Some naysayers flagged the post as "hate speech," (OK, I'm with Kang; that's some lame censorship), and her account was blocked. Facebook said the removal was a mistake and apologized, but Maria Kang is still punching at the air. She posted this week on TIME Magazine's website:
"A new minority of healthy people are stepping out of the shadows. ... We shouldn't be condemned."
Kang goes on to bemoan the prospect that "being a healthy everyday individual shatters the self-images of overweight people" and argues that "demonstrating possibilities in one's personal health should not be defined as promoting bullying, fat shaming or gloating."
Welcome to Maria Kang's world, where "being a healthy individual" means telling other people not to be proud.
Kang claims that she is just a soldier in the war on obesity. Obviously, convincing overweight people to feel ashamed has been a resounding success so far.
Time and again, when critics have decried her unhelpful needling of women's vulnerabilities, Kang has borne her cross with a wipe of her dewy brow. It's just so hard to be thin and pretty! If fat people feel sad when they're told to hate themselves, it's their own guilt talking! Nobody can make you feel bad but yourself!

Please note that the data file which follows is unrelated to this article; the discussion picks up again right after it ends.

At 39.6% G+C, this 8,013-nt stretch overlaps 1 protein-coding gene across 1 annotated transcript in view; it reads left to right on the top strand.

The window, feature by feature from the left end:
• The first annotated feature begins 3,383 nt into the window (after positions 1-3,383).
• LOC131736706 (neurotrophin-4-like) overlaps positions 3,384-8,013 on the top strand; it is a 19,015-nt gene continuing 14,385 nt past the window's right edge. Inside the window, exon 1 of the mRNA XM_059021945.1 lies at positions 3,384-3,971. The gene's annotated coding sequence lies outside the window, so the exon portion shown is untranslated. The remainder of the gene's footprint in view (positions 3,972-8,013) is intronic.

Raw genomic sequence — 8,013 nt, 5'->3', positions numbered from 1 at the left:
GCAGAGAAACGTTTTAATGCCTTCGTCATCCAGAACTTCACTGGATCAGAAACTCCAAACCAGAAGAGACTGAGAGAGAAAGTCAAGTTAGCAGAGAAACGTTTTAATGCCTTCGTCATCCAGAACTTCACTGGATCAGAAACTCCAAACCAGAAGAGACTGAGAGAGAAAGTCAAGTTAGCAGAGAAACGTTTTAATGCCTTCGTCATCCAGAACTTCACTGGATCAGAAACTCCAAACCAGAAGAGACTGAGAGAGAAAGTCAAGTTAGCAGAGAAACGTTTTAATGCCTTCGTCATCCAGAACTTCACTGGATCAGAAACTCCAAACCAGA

(Side note: I don't know when "You already felt bad about yourself anyway; nobody else can make you feel bad" ascended to some sort of irrefutable Internet defense. I guess the final refuge for cruelty is to believe there's no such thing.)
Through all of this, Kang's supporters have claimed that people who have a problem with her publicity tactics MUST be insecure about their bodies.
Well, gosh. Here's how insecure I am. This is me, in a swimsuit, "being a healthy everyday individual."
See how I managed to do that without picking on anyone else?